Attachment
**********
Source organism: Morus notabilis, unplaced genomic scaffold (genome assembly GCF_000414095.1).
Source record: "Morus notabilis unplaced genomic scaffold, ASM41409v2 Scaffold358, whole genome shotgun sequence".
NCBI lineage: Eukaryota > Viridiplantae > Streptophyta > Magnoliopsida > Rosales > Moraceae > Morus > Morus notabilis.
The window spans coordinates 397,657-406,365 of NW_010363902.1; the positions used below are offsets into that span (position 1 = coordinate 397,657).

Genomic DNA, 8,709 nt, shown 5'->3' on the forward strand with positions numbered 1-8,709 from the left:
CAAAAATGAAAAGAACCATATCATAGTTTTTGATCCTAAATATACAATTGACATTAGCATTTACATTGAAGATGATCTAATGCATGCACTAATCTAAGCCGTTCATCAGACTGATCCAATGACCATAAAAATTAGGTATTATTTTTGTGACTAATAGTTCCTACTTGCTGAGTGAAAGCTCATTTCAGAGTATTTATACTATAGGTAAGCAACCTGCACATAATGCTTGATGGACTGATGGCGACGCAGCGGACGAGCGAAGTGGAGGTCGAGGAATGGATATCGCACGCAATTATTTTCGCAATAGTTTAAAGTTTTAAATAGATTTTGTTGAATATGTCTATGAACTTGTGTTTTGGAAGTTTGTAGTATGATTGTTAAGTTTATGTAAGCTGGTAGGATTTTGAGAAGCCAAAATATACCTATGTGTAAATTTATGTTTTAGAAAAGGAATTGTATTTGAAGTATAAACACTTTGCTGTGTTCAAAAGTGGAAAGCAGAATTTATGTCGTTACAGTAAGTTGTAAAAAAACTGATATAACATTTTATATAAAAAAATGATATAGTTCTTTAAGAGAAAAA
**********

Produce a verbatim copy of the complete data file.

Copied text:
Source organism: Morus notabilis, unplaced genomic scaffold (genome assembly GCF_000414095.1).
Source record: "Morus notabilis unplaced genomic scaffold, ASM41409v2 Scaffold358, whole genome shotgun sequence".
NCBI lineage: Eukaryota > Viridiplantae > Streptophyta > Magnoliopsida > Rosales > Moraceae > Morus > Morus notabilis.
The window spans coordinates 397,657-406,365 of NW_010363902.1; the positions used below are offsets into that span (position 1 = coordinate 397,657).

Genomic DNA, 8,709 nt, shown 5'->3' on the forward strand with positions numbered 1-8,709 from the left:
CAAAAATGAAAAGAACCATATCATAGTTTTTGATCCTAAATATACAATTGACATTAGCATTTACATTGAAGATGATCTAATGCATGCACTAATCTAAGCCGTTCATCAGACTGATCCAATGACCATAAAAATTAGGTATTATTTTTGTGACTAATAGTTCCTACTTGCTGAGTGAAAGCTCATTTCAGAGTATTTATACTATAGGTAAGCAACCTGCACATAATGCTTGATGGACTGATGGCGACGCAGCGGACGAGCGAAGTGGAGGTCGAGGAATGGATATCGCACGCAATTATTTTCGCAATAGTTTAAAGTTTTAAATAGATTTTGTTGAATATGTCTATGAACTTGTGTTTTGGAAGTTTGTAGTATGATTGTTAAGTTTATGTAAGCTGGTAGGATTTTGAGAAGCCAAAATATACCTATGTGTAAATTTATGTTTTAGAAAAGGAATTGTATTTGAAGTATAAACACTTTGCTGTGTTCAAAAGTGGAAAGCAGAATTTATGTCGTTACAGTAAGTTGTAAAAAAACTGATATAACATTTTATATAAAAAAATGATATAGTTCTTTAAGAGAAAAA